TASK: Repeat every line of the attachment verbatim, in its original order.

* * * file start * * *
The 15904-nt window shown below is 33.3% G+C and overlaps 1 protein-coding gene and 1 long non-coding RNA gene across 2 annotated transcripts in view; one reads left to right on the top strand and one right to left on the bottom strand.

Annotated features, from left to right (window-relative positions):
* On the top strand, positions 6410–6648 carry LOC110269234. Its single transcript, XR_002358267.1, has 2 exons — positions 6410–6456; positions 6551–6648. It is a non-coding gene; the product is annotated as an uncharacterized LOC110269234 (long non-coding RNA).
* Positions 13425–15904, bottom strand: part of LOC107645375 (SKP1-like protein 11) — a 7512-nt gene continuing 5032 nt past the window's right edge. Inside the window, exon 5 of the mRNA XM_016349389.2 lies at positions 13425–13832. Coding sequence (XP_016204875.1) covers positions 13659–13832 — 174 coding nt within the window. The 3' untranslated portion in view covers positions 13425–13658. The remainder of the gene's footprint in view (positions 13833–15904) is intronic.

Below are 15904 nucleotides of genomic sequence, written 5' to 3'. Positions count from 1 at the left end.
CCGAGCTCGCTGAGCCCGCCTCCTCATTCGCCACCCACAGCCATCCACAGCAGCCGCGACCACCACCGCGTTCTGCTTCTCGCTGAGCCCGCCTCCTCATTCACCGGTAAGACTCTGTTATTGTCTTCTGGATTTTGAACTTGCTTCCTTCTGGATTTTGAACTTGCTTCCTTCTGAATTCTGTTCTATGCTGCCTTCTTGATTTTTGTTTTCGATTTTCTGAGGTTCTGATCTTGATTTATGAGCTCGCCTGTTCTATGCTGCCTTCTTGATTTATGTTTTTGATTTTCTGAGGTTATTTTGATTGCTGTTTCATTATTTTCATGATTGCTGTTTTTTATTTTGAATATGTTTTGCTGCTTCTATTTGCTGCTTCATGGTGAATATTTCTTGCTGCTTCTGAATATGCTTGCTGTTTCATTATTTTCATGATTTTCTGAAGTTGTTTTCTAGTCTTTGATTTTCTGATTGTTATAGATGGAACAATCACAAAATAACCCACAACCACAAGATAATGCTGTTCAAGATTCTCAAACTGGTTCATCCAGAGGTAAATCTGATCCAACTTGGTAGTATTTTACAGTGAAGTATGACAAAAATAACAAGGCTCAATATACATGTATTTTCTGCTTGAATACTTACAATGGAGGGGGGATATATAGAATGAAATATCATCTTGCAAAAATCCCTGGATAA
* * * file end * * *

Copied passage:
The 15904-nt window shown below is 33.3% G+C and overlaps 1 protein-coding gene and 1 long non-coding RNA gene across 2 annotated transcripts in view; one reads left to right on the top strand and one right to left on the bottom strand.

Annotated features, from left to right (window-relative positions):
* On the top strand, positions 6410–6648 carry LOC110269234. Its single transcript, XR_002358267.1, has 2 exons — positions 6410–6456; positions 6551–6648. It is a non-coding gene; the product is annotated as an uncharacterized LOC110269234 (long non-coding RNA).
* Positions 13425–15904, bottom strand: part of LOC107645375 (SKP1-like protein 11) — a 7512-nt gene continuing 5032 nt past the window's right edge. Inside the window, exon 5 of the mRNA XM_016349389.2 lies at positions 13425–13832. Coding sequence (XP_016204875.1) covers positions 13659–13832 — 174 coding nt within the window. The 3' untranslated portion in view covers positions 13425–13658. The remainder of the gene's footprint in view (positions 13833–15904) is intronic.

Below are 15904 nucleotides of genomic sequence, written 5' to 3'. Positions count from 1 at the left end.
CCGAGCTCGCTGAGCCCGCCTCCTCATTCGCCACCCACAGCCATCCACAGCAGCCGCGACCACCACCGCGTTCTGCTTCTCGCTGAGCCCGCCTCCTCATTCACCGGTAAGACTCTGTTATTGTCTTCTGGATTTTGAACTTGCTTCCTTCTGGATTTTGAACTTGCTTCCTTCTGAATTCTGTTCTATGCTGCCTTCTTGATTTTTGTTTTCGATTTTCTGAGGTTCTGATCTTGATTTATGAGCTCGCCTGTTCTATGCTGCCTTCTTGATTTATGTTTTTGATTTTCTGAGGTTATTTTGATTGCTGTTTCATTATTTTCATGATTGCTGTTTTTTATTTTGAATATGTTTTGCTGCTTCTATTTGCTGCTTCATGGTGAATATTTCTTGCTGCTTCTGAATATGCTTGCTGTTTCATTATTTTCATGATTTTCTGAAGTTGTTTTCTAGTCTTTGATTTTCTGATTGTTATAGATGGAACAATCACAAAATAACCCACAACCACAAGATAATGCTGTTCAAGATTCTCAAACTGGTTCATCCAGAGGTAAATCTGATCCAACTTGGTAGTATTTTACAGTGAAGTATGACAAAAATAACAAGGCTCAATATACATGTATTTTCTGCTTGAATACTTACAATGGAGGGGGGATATATAGAATGAAATATCATCTTGCAAAAATCCCTGGATAA